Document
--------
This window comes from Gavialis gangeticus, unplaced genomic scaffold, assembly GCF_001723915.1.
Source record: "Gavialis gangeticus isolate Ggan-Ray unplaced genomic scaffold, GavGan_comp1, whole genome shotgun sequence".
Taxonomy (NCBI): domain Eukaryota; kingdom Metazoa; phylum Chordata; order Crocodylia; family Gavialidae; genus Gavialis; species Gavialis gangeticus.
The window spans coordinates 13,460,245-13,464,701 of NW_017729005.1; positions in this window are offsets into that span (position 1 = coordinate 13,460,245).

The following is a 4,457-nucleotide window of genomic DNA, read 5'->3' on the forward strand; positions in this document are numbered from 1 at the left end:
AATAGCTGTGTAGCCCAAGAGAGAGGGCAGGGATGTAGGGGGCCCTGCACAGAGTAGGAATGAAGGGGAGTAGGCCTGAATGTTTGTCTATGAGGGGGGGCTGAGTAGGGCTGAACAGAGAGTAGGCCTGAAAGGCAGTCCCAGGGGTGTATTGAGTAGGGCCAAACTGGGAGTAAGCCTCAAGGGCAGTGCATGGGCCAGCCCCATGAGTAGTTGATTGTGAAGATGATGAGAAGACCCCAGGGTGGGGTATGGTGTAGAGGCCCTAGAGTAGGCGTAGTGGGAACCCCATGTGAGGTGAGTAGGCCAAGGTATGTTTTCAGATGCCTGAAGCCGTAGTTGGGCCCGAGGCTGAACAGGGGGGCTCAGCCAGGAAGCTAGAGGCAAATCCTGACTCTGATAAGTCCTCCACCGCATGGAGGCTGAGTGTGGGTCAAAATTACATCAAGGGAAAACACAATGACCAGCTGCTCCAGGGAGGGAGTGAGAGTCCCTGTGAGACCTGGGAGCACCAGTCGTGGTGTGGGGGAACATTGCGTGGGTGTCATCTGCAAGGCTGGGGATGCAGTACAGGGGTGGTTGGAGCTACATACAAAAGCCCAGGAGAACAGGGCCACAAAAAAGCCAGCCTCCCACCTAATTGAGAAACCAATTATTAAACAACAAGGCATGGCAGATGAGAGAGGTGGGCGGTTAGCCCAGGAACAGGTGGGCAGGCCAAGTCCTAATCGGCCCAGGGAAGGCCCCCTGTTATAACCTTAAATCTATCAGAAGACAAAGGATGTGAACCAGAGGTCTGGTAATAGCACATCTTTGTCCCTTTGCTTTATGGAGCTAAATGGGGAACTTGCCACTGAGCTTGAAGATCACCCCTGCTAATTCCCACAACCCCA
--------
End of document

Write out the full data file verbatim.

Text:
This window comes from Gavialis gangeticus, unplaced genomic scaffold, assembly GCF_001723915.1.
Source record: "Gavialis gangeticus isolate Ggan-Ray unplaced genomic scaffold, GavGan_comp1, whole genome shotgun sequence".
Taxonomy (NCBI): domain Eukaryota; kingdom Metazoa; phylum Chordata; order Crocodylia; family Gavialidae; genus Gavialis; species Gavialis gangeticus.
The window spans coordinates 13,460,245-13,464,701 of NW_017729005.1; positions in this window are offsets into that span (position 1 = coordinate 13,460,245).

The following is a 4,457-nucleotide window of genomic DNA, read 5'->3' on the forward strand; positions in this document are numbered from 1 at the left end:
AATAGCTGTGTAGCCCAAGAGAGAGGGCAGGGATGTAGGGGGCCCTGCACAGAGTAGGAATGAAGGGGAGTAGGCCTGAATGTTTGTCTATGAGGGGGGGCTGAGTAGGGCTGAACAGAGAGTAGGCCTGAAAGGCAGTCCCAGGGGTGTATTGAGTAGGGCCAAACTGGGAGTAAGCCTCAAGGGCAGTGCATGGGCCAGCCCCATGAGTAGTTGATTGTGAAGATGATGAGAAGACCCCAGGGTGGGGTATGGTGTAGAGGCCCTAGAGTAGGCGTAGTGGGAACCCCATGTGAGGTGAGTAGGCCAAGGTATGTTTTCAGATGCCTGAAGCCGTAGTTGGGCCCGAGGCTGAACAGGGGGGCTCAGCCAGGAAGCTAGAGGCAAATCCTGACTCTGATAAGTCCTCCACCGCATGGAGGCTGAGTGTGGGTCAAAATTACATCAAGGGAAAACACAATGACCAGCTGCTCCAGGGAGGGAGTGAGAGTCCCTGTGAGACCTGGGAGCACCAGTCGTGGTGTGGGGGAACATTGCGTGGGTGTCATCTGCAAGGCTGGGGATGCAGTACAGGGGTGGTTGGAGCTACATACAAAAGCCCAGGAGAACAGGGCCACAAAAAAGCCAGCCTCCCACCTAATTGAGAAACCAATTATTAAACAACAAGGCATGGCAGATGAGAGAGGTGGGCGGTTAGCCCAGGAACAGGTGGGCAGGCCAAGTCCTAATCGGCCCAGGGAAGGCCCCCTGTTATAACCTTAAATCTATCAGAAGACAAAGGATGTGAACCAGAGGTCTGGTAATAGCACATCTTTGTCCCTTTGCTTTATGGAGCTAAATGGGGAACTTGCCACTGAGCTTGAAGATCACCCCTGCTAATTCCCACAACCCCA